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SportsColumnistsBob Glauber

Odell Beckham Jr. still learning to manage stardom

New York Giants wide receiver Odell Beckham (13)

New York Giants wide receiver Odell Beckham (13) looks on during training camp at Quest Diagnostics Training Center in East Rutherford, New Jersey on Friday, July 29, 2016. New York Giants Training Camp. Photo Credit: Steven Ryan

If you’re concerned that Odell Beckham Jr. might be attracting too much attention for his own good, you’re not alone. Some of his Giants teammates appear to feel the same way.

Oh, they won’t come right out and say that Beckham ought to tone down the distractions — some of his own doing, some perhaps unavoidable. But Victor Cruz and Eli Manning aren’t shy in discussing their willingness to make sure Beckham’s star doesn’t burn so brightly that it ends up affecting what happens on the field.

Beckham’s talent is unmistakable and his potential unlimited, and he adores playing on the big stage. But he got involved in a run-in with Josh Norman during last year’s game against the Panthers — which culminated in a one-game suspension after Beckham launched himself helmet-first at the Carolina cornerback — and provided plenty of red meat for the tabloids over his dalliance with Khloe Kardashian and his friendship with rapper Drake. All of which prompted Cruz and Manning to be mindful of keeping Beckham focused on what has made him famous in the first place.

“Just understanding that he’s going to be pulled and tugged, just like we all are, in doing a bunch of things,” said Cruz, who practiced Friday for the first time since last year’s training camp after returning from a calf injury. “But he has to be smart. He has to understand that it’s OK to say no sometimes, whether on or off the field to these obligations, and understand what his priorities are.”

Cruz didn’t mention anything about Drake or Khloe or Norman specifically, but there is an understanding that things have changed around Beckham. From the moment he made that spectacular one-handed catch in prime time against the Cowboys as a rookie in 2014, Beckham’s star has risen dramatically. But with it has come the albatross of becoming a target among many opponents, and Norman got under Beckham’s skin so completely that the receiver lost it and took a major hit to his reputation. He also gave license to others to take up residence inside his head.

“I think he knows. I think he understands that, so he just has to understand how to combat that, how to talk to you guys , how to talk to people out in the streets, because anything he says is going to be used as a headline,” said Cruz, who enjoyed his own meteoric rise when he went from an undrafted rookie in 2010 to a Super Bowl champion a year later and now is attempting to come back after two injury-filled seasons.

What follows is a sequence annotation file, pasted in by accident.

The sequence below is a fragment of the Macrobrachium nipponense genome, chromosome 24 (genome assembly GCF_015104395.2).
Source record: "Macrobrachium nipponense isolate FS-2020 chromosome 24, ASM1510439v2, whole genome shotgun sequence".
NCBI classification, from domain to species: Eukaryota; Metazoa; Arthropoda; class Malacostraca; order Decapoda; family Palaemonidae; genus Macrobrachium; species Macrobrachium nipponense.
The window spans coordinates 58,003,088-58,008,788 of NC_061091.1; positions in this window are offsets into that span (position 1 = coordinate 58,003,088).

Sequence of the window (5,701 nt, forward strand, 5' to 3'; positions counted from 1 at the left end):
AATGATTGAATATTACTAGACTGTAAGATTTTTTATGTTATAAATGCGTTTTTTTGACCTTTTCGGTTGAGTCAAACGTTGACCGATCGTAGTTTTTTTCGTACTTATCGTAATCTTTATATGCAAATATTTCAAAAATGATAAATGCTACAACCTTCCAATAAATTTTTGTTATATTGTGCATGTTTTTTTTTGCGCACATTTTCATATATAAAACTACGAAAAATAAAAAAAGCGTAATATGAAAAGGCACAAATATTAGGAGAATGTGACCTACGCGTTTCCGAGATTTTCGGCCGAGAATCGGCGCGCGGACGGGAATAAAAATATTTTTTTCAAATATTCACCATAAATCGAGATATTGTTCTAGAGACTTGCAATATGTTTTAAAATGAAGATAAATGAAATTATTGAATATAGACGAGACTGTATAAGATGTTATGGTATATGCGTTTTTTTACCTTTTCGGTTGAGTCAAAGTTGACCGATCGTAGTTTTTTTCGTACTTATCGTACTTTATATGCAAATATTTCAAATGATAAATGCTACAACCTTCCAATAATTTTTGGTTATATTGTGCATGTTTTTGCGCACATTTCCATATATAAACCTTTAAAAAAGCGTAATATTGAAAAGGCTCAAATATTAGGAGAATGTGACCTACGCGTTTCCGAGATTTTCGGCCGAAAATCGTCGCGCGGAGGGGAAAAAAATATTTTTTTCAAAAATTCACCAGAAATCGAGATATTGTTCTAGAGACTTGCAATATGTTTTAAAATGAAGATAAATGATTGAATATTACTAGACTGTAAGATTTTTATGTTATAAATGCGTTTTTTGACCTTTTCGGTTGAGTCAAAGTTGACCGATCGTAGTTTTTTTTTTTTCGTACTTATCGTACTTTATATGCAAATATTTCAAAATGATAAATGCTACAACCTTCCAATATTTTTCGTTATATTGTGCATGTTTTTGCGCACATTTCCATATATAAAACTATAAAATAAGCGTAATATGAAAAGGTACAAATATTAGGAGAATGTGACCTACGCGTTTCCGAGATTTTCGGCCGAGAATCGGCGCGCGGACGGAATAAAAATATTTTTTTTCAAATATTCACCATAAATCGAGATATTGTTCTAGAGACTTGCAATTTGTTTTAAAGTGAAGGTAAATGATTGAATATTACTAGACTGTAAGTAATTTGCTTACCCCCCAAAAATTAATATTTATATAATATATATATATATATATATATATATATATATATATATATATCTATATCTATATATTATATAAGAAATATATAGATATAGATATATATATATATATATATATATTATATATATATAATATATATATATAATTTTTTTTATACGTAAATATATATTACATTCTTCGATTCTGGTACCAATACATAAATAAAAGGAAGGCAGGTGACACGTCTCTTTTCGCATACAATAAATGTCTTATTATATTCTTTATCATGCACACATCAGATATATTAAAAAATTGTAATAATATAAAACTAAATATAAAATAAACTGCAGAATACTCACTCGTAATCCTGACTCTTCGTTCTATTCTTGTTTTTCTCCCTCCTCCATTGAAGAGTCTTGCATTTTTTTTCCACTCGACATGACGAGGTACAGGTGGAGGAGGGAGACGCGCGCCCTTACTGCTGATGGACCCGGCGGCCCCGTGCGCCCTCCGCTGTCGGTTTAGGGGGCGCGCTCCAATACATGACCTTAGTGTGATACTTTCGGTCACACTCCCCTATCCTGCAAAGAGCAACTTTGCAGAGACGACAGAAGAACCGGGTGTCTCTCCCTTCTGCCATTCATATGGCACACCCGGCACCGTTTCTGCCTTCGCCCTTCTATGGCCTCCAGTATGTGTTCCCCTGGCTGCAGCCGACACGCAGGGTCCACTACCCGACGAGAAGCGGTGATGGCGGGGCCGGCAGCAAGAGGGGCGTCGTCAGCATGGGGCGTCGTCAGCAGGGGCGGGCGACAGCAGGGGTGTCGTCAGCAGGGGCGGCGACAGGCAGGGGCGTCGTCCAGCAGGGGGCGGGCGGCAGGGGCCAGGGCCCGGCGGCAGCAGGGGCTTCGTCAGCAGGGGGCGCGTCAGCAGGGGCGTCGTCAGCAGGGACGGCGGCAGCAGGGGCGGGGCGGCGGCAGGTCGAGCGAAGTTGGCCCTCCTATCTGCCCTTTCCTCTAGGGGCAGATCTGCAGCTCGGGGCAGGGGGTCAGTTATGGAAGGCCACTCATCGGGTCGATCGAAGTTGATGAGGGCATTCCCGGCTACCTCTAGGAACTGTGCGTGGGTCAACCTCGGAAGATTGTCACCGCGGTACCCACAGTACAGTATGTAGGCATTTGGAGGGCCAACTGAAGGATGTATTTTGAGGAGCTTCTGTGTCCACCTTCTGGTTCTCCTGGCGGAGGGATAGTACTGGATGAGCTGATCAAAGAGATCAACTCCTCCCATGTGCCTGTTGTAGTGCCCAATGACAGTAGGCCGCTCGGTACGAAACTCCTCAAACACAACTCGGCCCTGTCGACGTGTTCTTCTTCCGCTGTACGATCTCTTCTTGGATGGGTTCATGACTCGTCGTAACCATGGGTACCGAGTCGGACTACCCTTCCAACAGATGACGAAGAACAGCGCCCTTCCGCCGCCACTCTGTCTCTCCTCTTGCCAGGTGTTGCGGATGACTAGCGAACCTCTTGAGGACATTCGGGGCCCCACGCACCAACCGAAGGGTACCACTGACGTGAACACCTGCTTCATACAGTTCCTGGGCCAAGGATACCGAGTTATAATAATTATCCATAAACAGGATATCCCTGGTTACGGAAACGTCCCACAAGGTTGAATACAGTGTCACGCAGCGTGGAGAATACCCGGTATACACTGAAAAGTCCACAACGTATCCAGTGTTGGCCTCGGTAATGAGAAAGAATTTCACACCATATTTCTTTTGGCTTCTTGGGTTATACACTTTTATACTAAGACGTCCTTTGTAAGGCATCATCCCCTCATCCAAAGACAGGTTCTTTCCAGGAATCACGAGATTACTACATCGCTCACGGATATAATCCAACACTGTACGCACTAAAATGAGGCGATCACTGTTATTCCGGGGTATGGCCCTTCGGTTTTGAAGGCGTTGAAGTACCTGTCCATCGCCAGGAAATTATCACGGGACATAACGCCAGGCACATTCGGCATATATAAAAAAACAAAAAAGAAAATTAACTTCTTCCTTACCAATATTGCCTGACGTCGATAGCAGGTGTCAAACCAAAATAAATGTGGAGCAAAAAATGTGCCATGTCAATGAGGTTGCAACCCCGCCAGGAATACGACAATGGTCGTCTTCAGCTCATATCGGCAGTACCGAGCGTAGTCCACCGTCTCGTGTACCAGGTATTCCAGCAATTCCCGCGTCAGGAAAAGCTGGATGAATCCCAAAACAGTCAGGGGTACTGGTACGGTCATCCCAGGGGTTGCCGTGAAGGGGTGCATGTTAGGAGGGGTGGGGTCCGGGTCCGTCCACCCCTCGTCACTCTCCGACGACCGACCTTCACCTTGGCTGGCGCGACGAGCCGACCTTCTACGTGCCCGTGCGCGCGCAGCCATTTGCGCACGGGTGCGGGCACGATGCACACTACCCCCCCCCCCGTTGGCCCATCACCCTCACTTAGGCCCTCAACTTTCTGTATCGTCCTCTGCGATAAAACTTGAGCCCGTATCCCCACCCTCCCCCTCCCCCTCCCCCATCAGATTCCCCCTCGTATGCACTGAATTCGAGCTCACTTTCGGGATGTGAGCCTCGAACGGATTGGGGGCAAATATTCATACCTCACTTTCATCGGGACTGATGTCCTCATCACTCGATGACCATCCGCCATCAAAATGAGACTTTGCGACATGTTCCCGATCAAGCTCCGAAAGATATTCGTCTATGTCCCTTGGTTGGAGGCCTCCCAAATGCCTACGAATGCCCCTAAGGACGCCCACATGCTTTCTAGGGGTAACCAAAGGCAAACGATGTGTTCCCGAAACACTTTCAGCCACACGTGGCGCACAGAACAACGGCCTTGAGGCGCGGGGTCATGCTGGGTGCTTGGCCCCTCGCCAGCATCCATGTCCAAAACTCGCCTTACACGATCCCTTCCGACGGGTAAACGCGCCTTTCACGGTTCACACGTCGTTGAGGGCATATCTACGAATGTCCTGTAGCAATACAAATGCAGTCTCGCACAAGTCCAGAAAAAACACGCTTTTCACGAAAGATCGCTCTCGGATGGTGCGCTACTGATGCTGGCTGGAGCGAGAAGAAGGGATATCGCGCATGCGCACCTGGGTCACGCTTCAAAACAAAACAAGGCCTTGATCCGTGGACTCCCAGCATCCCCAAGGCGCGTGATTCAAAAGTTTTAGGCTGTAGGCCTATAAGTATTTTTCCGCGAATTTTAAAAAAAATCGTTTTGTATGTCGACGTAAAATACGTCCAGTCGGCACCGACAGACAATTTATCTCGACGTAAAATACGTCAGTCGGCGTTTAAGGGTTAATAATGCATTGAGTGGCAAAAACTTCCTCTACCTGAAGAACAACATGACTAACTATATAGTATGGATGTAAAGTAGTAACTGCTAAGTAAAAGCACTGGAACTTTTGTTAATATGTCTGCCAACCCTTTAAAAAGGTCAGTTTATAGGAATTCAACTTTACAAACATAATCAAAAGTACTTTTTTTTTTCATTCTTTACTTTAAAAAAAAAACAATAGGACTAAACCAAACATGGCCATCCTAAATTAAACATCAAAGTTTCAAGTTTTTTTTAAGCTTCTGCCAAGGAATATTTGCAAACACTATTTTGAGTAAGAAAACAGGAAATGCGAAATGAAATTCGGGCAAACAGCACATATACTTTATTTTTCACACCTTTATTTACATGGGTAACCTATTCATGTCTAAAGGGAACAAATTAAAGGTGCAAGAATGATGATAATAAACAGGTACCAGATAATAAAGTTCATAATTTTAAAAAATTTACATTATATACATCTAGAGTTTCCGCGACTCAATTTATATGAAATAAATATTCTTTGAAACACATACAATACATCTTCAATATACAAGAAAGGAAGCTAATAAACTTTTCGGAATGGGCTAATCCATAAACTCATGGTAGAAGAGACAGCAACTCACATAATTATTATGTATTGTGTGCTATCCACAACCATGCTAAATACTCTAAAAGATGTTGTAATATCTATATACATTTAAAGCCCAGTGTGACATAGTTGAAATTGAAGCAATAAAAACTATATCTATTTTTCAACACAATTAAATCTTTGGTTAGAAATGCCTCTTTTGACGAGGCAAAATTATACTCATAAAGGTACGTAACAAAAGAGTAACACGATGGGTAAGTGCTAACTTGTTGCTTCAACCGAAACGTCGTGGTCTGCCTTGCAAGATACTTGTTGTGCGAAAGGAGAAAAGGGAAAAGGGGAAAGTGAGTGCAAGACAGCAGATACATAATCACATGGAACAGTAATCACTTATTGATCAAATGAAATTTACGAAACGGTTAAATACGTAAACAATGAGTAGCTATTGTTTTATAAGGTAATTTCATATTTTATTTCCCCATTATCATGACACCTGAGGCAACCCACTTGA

“He has to understand not just what he says, but how he says it, who he says it to and understanding what he says can be used as a headline at any given moment,” Cruz said.

It’s fascinating and revealing insight from Cruz, who can use his own experiences in dealing with sudden fame, albeit on a different level. He came into the league with no fanfare as opposed to Beckham, the ninth overall pick in 2014.

“I think he’s becoming, slowly but surely, a professional, understanding the rights and wrongs of the game, the rights and wrongs of his craft,” Cruz said.

Part of that is leaning on those around him. Said Cruz, “I think it takes people like myself, people like Eli, other leaders on the team to come up to him and say, ‘Hey, man, we got your back. You don’t need to go above and beyond what’s being asked of you. Be the great player that you are. Go out there and play. Everything will take care of itself. And we got your back.’ ”

Manning also is doing his part to help Beckham channel his energy into what’s most important. “I think he understands what he has to do to play at his best,” he said. “He has to make sure he keeps a cool head about him and that he goes out there and does his job.”

Manning said it’s his job “to keep [Beckham] going when things are going well, but there are going to be games where defenses takes him away for a quarter or a couple of series and he doesn’t have a catch. It’s my job to pump him up, find ways to get him the ball, find ways to keep him happy so he can make plays for us.”

Has Beckham learned? He wasn’t available Friday to answer for himself (he’s expected to make his first public comments in training camp this weekend), but Cruz thinks he has.

“I think he understands that this past year, since last season, has been a little bit of a whirlwind,” he said. “He wants people to know him for him and how he’s a great player, great person and how he wants to be perceived, and I think he’s really taken charge of that.”

We’ll soon find out if Cruz’s words ring true or if Beckham lets the distractions get to him.

New York Sports